January 12, 2021
National Institute of Infectious Diseases, JAPAN



Key Messages

  • On January 6, 202, the National Institute of Infectious Diseases (NIID) of Japan detected a new variant isolate of SARS-CoV-2 from four travelers who arrived in Tokyo from Amazonas, Brazil, on January 2, 2021 at the airport screening. The isolate has some mutations found in previously reported variant isolates of concern from the UK and South Africa.
  • Information on the variant isolate is limited to viral genome sequence data. Further investigation is necessary to assess infectivity, pathogenicity, and impact on laboratory diagnosis and vaccine efficacy of this variant strain.
  • NIID recommends that persons infected with the variant isolate should be monitored in an isolated room and active epidemiological investigation should be initiated including contact tracing (with source investigation) and monitoring of the clinical course.
  • Recommendations on prevention measures for individuals are avoidance of the three Cs, wearing a mask, and handwashing, as has been emphasized before.

Technical detail

  • The new variant isolate (GISAID ID: EPI_ISL_792680 to 792683) belongs to B.1.1.248 lineage and has 12 mutations in the spike protein, including N501Y and E484K.
  • N501Y is a mutation found in variant strains including VOC-202012/01 and 501Y.V2, implicated to increase transmissibility.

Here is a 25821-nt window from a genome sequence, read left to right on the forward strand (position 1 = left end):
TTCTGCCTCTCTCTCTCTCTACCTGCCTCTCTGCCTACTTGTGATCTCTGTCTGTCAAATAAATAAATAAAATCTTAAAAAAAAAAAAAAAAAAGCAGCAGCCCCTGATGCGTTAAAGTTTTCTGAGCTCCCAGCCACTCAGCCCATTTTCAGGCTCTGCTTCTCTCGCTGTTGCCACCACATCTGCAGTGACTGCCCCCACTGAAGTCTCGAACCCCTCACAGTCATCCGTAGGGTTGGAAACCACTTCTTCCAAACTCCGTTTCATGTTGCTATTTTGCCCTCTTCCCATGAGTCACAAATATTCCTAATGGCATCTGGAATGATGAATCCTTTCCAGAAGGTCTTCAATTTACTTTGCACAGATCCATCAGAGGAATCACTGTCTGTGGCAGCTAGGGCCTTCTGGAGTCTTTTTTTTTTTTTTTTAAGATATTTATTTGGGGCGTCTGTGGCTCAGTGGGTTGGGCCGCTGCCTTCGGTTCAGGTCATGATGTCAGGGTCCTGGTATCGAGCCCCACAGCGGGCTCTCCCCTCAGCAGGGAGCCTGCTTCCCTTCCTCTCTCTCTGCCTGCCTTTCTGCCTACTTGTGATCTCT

• The E484K was reported to be an escape mutation from a monoclonal antibody which neutralize SARS-CoV-2 (1,2). The E484K has been observed in variant isolates escaping from convalescent plasma (3) and with a 10-fold decrease in neutralization capability by convalescent plasma (4) (both in preprint articles), suggesting possible change in antigenicity.
  • In Brazil, a variant isolate with E484K belonging to B.1.1.248 was reported on January 6, 2021 (5), but it is not identical to the new variant isolate identified in Japan.
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  1. Weisblum, Y. et al. Escape from neutralizing antibodies by SARS-CoV-2 spike protein variants. Elife 9, doi:10.7554/eLife.61312 (2020).
  2. Christian Gaebler, Zijun Wang, Julio C. C. Lorenzi, Frauke Muecksch, Shlomo Finkin, Minami Tokuyama, Mark Ladinsky, Alice Cho, Mila Jankovic, Dennis Schaefer-Babajew, Thiago Y. Oliveira, Melissa Cipolla, Charlotte Viant, Christopher O. Barnes, Arlene Hurley, Martina Turroja, Kristie Gordon, Katrina G. Millard, Victor Ramos, Fabian Schmidt, Yiska Weisblum, Divya Jha, Michael Tankelevich, Jim Yee, Irina Shimeliovich, Davide F. Robbiani, Zhen Zhao, Anna Gazumyan, Theodora Hatziioannou, Pamela J. Bjorkman, Saurabh Mehandru, Paul D. Bieniasz, Marina Caskey, Michel C. Nussenzweig. Evolution of Antibody Immunity to SARS-CoV-2. bioRxiv 2020.11.03.367391v2; doi:
  3. Emanuele Andreano, Giulia Piccini, Danilo Licastro, Lorenzo Casalino, Nicole V. Johnson, Ida Paciello, Simeone Dal Monego, Elisa Pantano, Noemi Manganaro, Alessandro Manenti, Rachele Manna, Elisa Casa, Inesa Hyseni, Linda Benincasa, Emanuele Montomoli, Rommie E. Amaro, Jason S. McLellan, Rino Rappuoli. SARS-CoV-2 escape in vitro from a highly neutralizing COVID-19 convalescent plasma. bioRxiv 2020.12.28.424451; doi:
  4. Allison J. Greaney, Andrea N. Loes, Katharine H.D. Crawford, Tyler N. Starr, Keara D. Malone, Helen Y. Chu, Jesse D. Bloom. Comprehensive mapping of mutations to the SARS-CoV-2 receptor-binding domain that affect recognition by polyclonal human serum antibodies. bioRxiv 2020.12.31.425021; doi:
  5. Vasques Nonaka, C.K.; Miranda Franco, M.; Gräf, T.; Almeida Mendes, A.V.; Santana de Aguiar, R.; Giovanetti, M.; Solano de Freitas Souza, B. Genomic Evidence of a Sars-Cov-2 Reinfection Case With E484K Spike Mutation in Brazil. Preprints 2021, 2021010132 (doi: 10.20944/preprints202101.0132.v1).


Copyright 1998 National Institute of Infectious Diseases, Japan